Run a quick search for housing rentals on Facebook Marketplace or Kijiji and you will likely come across a plethora of advertisements that have some variation of: “vegetarians only” or “prefer [people of x community]” in their rental description.
New Canadian Media reached out to a few landlords or subletters to inquire about the room and express interest in renting. Among those who responded, the conversation ended with “Sorry, not available” or eventually, “Other people in this unit are [from said particular community].”
Do social media platforms moderate postings?
Commerce listings with discriminatory preferences are against Facebook Marketplace policy, and are not allowed. They include, but are not limited to race or colour, national origin, religion, sex or gender, presence of children, disability, and marital status. However, it is only until one reports the listing that Facebook Marketplace may take it down, but that doesn’t deter advertisers from listing their room or unit with discriminatory or restrictive wordings.
In an email to NCM, Rentals.ca, a rental marketplace, states that they consider discrimination based on what is indicated in the Ontario Housing Act. “If a listing contains any discriminatory terms and is flagged by a user, or our system, it will be disabled until resolved by the landlord.”
However, they note that a stipulation of “females only” is permissible for subletting, roommate situations, or co-op living. “We want users to feel safe on the platform and welcome them to flag any potentially harmful listings,” the representative said to New Canadian Mediasays.
So, what does the law say?
Let’s look at a few scenarios.
The RTA is applicable if you are named on the lease, are renting directly from the landlord, and/or have a roommate. Austen Metcalfe, a human rights and landlord-tenant lawyer with Ontario-based law firm Unified LLP, adds that if you’re already a tenant and the landlord asks you to stop cooking meat, this is an interference in “reasonable enjoyment,” under section 22 of the RTA.
The Advocacy Centre for Tenants Ontario (ACTO), a specialty community legal clinic for housing issues in Ontario, explains that if you share a kitchen or bathroom (that is, an intimate space with the landlord), the occupant has no recourse under the RTA or the Ontario Human Rights Code.
Douglas Kwan, director of advocacy and legal services at ACTO notes that “even if a victim cannot make a claim of discrimination, the other remedies available would be suing the landlord in a civil court for harassment or charges.”
The RTA is also not applicable if you’re not named on the lease and pay rent to a tenant in a shared accommodation. As far as discriminatory advertisements go, one does not have the same rights and privileges as an actual tenant.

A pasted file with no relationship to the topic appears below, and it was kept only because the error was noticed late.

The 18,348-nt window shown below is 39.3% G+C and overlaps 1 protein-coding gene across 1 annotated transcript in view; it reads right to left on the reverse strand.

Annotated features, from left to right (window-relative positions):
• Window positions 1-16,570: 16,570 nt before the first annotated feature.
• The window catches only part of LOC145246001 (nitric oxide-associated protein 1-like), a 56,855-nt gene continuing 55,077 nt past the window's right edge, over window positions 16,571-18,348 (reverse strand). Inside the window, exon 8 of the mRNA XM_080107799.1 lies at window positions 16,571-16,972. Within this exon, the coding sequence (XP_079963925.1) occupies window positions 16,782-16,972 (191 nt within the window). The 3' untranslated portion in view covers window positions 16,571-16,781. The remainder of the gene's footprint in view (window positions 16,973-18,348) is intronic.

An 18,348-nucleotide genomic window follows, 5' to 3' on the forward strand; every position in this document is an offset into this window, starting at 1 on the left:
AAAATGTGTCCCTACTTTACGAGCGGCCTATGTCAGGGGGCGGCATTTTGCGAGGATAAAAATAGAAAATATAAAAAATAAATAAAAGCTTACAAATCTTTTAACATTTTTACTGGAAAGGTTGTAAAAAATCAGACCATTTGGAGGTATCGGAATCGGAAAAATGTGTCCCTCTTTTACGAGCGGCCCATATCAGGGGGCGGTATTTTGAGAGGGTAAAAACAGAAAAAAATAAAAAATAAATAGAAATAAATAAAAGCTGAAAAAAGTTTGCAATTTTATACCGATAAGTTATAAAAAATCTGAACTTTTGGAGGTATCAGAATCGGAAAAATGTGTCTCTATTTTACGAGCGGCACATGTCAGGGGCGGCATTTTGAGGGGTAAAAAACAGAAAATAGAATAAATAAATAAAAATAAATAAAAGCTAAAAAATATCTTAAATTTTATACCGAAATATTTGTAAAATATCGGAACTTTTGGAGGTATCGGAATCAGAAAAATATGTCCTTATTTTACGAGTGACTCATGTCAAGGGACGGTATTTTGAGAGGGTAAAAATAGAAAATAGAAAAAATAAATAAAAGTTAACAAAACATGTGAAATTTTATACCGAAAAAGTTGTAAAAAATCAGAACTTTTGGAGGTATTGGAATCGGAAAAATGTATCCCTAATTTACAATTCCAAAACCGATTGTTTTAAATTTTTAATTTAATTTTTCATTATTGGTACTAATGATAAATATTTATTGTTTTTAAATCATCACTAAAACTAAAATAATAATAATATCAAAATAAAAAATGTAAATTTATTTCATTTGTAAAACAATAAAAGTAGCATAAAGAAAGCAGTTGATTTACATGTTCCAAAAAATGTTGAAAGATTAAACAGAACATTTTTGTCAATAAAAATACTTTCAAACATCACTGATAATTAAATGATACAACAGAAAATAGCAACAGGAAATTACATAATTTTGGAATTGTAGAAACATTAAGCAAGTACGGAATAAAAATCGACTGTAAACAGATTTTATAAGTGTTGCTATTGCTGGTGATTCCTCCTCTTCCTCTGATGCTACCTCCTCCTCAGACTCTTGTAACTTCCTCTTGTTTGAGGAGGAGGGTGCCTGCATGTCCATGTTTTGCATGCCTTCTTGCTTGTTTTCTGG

If a landlord specifies a particular religious or ethnic group as a condition to renting, it’s a violation of what they’re permitted to ask for and one can bring it up to the Human Rights Tribunal (HRTO), the agency where applications are filed and resolved. Anyone seeking to file an application can get free legal advice and support services, including possible legal representation from the Human Rights Legal Support Centre.
Precarious housing market
In the context of the Toronto market, Metcalfe notes there’s been an increasing – and worrying – trend of landlords being extremely picky about who they’re renting to. “It’s very difficult to get [accommodation]. And to secure that unit, people are offering more and more things that they don’t need to offer.”
“‘Landlords are not going to say: ‘I’m not renting to you because of your caste, creed, or origin,’” he explains. “They’ll say something along the lines of ‘you don’t have enough references.’”
A student* at the University of Waterloo, Ontario, recounts her experiences last September of seeking accommodation in the area. In one instance, she was asked if she can speak [a particular language] and subsequently, was denied housing.
In another instance, the discrimination was implicit. She responded to a posting on a Facebook group for student housing in the area and was made to jump through several hoops (including submitting signed cheques of advance rent, bank statements, and references). Two days before moving in, she went to meet the renter and was denied housing. She found out, later, that the decision was racially -motivated.
Beyond being discriminatory, these practices also restrict what is available and affordable to people in a precarious housing market. And newcomers – without access to a network, sufficient knowledge of their rights, limited income or savings, and perhaps, a language barrier – are hit the hardest in a difficult market.
“This segregation or discrimination is driving students to end up with unsanitary or unsafe living conditions,” the student says. “Because it is what’s available to them.”
What can one do?
The bottom line is the newcomers and/or renters must make difficult choices.
Discrimination has to happen in the tenancy before one can go to the RTA, but as a prospective tenant, the only option may be to report it to the Tribunal. “But how much energy do you have?” Metcalfe asks, as the practice is so widespread and prevalent. “You may be applying to 30 different places, and you’re not going to go to the HRTO for each one.”
One solution Metcalfe recommends is that newcomers understand their rights and what comes under the purview of RTA versus the Human Rights Code by connecting with legal services like agencies or clinics that offer free legal advice.
*The student at the University of Waterloo requested anonymity because she fears retribution – landlords or subletters may consider her to be a troublemaker, and deny housing.
Note: A clarification was added to this story on Jan. 16, 2024.